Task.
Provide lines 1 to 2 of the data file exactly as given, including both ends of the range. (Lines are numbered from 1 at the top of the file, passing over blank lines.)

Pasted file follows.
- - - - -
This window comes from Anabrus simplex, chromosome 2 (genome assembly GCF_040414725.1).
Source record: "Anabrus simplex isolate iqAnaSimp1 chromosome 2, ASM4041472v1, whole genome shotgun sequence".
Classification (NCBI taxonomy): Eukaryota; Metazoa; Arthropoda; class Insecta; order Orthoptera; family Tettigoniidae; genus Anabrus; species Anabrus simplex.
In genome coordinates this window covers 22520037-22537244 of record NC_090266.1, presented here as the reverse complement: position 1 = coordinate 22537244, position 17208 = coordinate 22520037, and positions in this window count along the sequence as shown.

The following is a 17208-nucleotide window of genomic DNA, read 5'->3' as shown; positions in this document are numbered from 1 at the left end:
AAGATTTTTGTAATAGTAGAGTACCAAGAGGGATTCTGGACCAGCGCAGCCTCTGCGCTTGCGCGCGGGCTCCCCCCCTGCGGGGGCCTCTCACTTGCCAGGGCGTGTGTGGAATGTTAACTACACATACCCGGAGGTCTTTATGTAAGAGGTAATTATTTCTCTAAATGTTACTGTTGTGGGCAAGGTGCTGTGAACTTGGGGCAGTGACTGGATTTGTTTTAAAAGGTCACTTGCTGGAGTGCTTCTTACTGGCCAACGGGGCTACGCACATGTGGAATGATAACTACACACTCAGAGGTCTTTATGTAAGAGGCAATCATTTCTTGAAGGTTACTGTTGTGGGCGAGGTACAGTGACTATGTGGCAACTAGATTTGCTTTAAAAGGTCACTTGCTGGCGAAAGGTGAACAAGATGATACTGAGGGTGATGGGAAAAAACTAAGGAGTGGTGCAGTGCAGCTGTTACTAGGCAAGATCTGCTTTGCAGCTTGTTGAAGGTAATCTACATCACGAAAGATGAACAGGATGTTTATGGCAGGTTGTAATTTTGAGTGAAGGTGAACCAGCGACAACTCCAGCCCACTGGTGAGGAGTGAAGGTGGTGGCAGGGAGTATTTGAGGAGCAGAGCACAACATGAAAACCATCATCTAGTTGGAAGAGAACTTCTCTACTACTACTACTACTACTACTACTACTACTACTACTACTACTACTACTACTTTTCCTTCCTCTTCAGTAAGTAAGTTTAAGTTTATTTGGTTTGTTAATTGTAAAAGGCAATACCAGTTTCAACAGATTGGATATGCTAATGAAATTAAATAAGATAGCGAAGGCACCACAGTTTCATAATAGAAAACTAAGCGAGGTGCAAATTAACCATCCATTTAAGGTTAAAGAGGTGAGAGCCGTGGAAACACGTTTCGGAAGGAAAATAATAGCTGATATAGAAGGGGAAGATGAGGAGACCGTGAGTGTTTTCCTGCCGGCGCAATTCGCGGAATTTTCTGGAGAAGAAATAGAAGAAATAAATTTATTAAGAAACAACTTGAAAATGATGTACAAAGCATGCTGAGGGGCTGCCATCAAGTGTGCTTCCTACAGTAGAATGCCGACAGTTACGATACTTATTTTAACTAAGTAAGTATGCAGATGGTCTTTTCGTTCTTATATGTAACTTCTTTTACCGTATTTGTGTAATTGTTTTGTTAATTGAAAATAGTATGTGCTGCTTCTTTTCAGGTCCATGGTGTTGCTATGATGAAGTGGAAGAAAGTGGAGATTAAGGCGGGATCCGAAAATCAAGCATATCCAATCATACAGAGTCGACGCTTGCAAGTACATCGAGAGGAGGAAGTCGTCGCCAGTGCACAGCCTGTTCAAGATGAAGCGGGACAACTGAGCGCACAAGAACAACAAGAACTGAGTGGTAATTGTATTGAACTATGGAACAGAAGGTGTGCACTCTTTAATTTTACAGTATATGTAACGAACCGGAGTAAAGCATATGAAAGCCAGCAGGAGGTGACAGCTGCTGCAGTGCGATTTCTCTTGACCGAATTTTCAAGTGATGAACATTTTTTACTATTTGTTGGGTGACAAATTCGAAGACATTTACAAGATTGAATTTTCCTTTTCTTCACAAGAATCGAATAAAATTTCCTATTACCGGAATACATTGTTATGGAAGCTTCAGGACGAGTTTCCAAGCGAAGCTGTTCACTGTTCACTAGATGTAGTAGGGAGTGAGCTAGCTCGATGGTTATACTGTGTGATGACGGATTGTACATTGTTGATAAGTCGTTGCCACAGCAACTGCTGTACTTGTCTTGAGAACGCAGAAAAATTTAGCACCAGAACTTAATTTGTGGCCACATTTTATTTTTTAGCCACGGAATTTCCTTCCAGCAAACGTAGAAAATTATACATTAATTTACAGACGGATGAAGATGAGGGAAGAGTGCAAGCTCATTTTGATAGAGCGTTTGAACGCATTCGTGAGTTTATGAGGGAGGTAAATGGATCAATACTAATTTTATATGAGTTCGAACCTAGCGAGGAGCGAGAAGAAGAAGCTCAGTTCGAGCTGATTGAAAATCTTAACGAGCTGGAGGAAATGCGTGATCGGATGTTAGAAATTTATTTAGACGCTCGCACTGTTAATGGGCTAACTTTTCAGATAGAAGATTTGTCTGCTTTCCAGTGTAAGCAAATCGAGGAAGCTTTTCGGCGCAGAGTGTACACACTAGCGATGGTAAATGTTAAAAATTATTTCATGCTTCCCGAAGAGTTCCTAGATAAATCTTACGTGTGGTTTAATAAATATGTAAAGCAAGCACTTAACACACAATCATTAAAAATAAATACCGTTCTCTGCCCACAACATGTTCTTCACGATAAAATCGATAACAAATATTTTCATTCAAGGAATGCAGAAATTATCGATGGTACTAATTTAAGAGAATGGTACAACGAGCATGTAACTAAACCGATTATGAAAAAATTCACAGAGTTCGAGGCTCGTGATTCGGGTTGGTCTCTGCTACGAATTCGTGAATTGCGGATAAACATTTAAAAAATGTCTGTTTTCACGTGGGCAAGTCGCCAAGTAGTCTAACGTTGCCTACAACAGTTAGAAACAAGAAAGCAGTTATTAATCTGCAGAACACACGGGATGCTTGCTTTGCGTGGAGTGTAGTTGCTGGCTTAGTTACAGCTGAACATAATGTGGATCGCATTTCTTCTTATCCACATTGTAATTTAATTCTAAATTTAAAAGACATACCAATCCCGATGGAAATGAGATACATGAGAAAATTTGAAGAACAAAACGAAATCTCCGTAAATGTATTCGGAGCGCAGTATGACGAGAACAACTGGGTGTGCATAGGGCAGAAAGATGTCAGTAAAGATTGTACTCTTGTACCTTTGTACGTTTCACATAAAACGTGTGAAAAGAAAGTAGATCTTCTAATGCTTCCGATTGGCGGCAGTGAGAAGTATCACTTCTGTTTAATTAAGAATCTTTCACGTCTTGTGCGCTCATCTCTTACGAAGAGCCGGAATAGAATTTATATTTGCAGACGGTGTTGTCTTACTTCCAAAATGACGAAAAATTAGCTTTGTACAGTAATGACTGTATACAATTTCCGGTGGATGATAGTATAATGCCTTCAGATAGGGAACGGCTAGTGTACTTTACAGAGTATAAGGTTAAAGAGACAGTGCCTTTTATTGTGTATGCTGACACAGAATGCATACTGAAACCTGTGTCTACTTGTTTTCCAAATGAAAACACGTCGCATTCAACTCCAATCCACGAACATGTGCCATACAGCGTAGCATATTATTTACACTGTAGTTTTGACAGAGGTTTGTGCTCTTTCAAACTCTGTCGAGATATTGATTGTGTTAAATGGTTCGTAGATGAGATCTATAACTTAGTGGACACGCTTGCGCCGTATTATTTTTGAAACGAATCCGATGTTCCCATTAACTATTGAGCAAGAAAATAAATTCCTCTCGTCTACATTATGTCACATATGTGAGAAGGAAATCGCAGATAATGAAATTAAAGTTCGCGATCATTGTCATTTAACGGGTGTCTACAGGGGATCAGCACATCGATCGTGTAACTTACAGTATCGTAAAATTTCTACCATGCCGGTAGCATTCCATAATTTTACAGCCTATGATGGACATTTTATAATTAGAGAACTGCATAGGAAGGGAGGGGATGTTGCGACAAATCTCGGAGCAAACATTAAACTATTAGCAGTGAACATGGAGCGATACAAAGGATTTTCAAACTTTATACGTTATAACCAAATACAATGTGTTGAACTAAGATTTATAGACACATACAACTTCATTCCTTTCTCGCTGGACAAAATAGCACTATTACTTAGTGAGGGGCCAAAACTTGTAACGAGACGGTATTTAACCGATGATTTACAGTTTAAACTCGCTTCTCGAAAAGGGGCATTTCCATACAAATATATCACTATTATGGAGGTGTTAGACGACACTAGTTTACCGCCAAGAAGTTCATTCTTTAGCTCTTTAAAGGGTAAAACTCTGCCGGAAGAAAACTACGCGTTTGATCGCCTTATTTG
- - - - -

This window comes from Anabrus simplex, chromosome 2 (genome assembly GCF_040414725.1).
Source record: "Anabrus simplex isolate iqAnaSimp1 chromosome 2, ASM4041472v1, whole genome shotgun sequence".